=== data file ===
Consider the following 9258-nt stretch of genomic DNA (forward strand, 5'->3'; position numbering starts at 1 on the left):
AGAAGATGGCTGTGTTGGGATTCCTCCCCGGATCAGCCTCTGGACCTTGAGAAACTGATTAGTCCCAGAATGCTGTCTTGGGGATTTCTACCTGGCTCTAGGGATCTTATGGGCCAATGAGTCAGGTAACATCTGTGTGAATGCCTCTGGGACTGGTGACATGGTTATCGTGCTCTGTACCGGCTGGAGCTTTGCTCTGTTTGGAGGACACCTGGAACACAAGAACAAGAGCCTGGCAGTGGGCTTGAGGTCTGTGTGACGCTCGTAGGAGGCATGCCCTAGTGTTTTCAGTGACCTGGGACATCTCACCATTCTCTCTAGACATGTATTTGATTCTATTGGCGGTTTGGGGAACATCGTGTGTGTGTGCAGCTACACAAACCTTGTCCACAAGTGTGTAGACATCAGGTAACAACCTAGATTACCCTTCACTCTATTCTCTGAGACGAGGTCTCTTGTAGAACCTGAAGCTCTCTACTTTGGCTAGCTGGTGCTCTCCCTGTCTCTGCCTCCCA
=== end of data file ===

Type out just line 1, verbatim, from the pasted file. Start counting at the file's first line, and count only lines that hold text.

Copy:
Consider the following 9258-nt stretch of genomic DNA (forward strand, 5'->3'; position numbering starts at 1 on the left):